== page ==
The Modern Antiquarian. Stone Circles, Ancient Sites, Neolithic Monuments, Ancient Monuments, Prehistoric Sites, Megalithic MysteriesThe Modern Antiquarian


Waen Bant

Standing Stone / Menhir

<b>Waen Bant</b>Posted by MeicImage © Michael Mitchell
Also known as:
  • Planwydd Helyg

Nearest Town:Barmouth (4km WNW)
OS Ref (GB):   SH652133 / Sheet: 124
Latitude:52° 42' 0.55" N
Longitude:   3° 59' 42.5" W

Added by StarryEyes

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<b>Waen Bant</b>Posted by Meic <b>Waen Bant</b>Posted by Meic <b>Waen Bant</b>Posted by Meic <b>Waen Bant</b>Posted by Meic <b>Waen Bant</b>Posted by Meic <b>Waen Bant</b>Posted by Meic <b>Waen Bant</b>Posted by thesweetcheat <b>Waen Bant</b>Posted by Meic <b>Waen Bant</b>Posted by postman <b>Waen Bant</b>Posted by postman <b>Waen Bant</b>Posted by postman <b>Waen Bant</b>Posted by Kammer <b>Waen Bant</b>Posted by Kammer <b>Waen Bant</b>Posted by Kammer


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It's been said before but I think it can bear it one more time...... Gawd this is a pretty place.

Not many mountains in North Wales attract as much megalithic attention as Cadair Idris, this stone is the best sited, the best looking and possibly the biggest in the area. It's as tall as I am, that is a bit shy of six feet, as we approached from the east it had a pronounced thumb shape to it, the lower half has been sheep rubbed smoothly black.
From here we can see the field across the valley where Cerrig arthur stone circle is sited.
postman Posted by postman
27th June 2011ce
Edited 27th June 2011ce

Worth noting that if you face roughly west and look along the two flat faces of the stone, they line up with two dips in the horizon - including the one through which the modern-day road passes towards the coast. This may add credence to the idea that the stone was some kind of way marker on the ancient trackway from Tywyn.

The mound the stone stands on is pretty impressive too - rises out of nowhere as you walk towards it from Cregennen. It's most likely a natural deposit of moraine, but the shape of it tempted me to wonder if it had been altered by human hands. Certainly gives a great view of Cader, as Kammer's photos show.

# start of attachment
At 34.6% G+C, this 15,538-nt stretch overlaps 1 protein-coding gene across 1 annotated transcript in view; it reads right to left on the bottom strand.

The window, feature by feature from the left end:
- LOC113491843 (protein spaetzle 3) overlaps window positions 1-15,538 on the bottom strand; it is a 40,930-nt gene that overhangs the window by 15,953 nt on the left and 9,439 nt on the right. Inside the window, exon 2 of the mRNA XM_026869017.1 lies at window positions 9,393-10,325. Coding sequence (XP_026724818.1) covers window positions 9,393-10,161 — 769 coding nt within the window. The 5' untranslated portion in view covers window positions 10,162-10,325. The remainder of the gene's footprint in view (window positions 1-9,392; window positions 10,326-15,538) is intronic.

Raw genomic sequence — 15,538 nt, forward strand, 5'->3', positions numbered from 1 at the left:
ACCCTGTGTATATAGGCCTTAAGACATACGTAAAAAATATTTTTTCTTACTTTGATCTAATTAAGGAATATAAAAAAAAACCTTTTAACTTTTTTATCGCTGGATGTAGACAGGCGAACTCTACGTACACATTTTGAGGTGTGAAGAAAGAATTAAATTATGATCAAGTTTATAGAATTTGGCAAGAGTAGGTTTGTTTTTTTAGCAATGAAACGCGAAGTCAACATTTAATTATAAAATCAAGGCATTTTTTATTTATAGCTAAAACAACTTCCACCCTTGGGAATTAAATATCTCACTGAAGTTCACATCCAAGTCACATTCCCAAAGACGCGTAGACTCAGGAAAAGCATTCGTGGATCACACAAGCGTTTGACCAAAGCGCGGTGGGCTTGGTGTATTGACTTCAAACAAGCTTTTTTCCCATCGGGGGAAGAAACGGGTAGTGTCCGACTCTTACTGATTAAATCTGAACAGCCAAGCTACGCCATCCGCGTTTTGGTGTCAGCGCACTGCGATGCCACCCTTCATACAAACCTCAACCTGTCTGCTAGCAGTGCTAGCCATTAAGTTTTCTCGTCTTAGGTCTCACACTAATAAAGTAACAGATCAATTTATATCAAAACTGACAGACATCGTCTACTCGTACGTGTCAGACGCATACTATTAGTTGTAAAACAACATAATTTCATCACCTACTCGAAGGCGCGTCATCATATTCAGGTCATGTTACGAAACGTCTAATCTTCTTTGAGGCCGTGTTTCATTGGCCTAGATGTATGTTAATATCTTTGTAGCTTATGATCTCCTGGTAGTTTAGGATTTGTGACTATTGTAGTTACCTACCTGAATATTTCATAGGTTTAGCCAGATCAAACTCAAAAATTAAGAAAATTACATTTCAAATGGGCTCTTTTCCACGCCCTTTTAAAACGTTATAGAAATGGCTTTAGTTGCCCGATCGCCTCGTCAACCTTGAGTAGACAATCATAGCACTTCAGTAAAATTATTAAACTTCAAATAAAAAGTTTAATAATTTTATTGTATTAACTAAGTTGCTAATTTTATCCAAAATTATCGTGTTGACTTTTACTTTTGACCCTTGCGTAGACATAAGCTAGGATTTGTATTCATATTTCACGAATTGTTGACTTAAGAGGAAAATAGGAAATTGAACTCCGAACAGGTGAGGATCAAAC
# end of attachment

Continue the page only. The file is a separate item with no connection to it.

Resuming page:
StarryEyes Posted by StarryEyes
21st March 2003ce

Visited 24th November 2002: Waen Bant is easy to find, but if you want to park nearby you'll have to risk putting at least two wheels on the grass (something I thought twice about because I didn't fancy getting stuck).

There's no public footpath to Waen Bant, but it's not far from the road, and there are no fences between the road and the stone. We approached from the bottom of the field, and got a good view of the stone sitting on it's little lump of land in front of us as we walked.

The stone isn't as big as it looks in photos (I'm warning you now so that you don't expect something enormous). At a guess (based on William's height) I'd say it's about 1.75 metres high. There's a distinctive undercut on it's eastern side which is about half the stone's height in length. I'm not sure that this is artificial, but I'm certain it was significant to whoever erected the stone.

The views out towards Cadair Idris are spectacular, as are the views north towards the mountains on the other side of the Mawddach Estuary. The stone seems to be orientated towards Cadair Idris (specifically the peak called Craig-las). Apparently there's another standing stone to the south east of Waun Bant called the Afon Arthog Stone, but this isn't marked on the OS map, so in the failing light we decided not to try and find it.
Kammer Posted by Kammer
26th November 2002ce
Edited 4th November 2003ce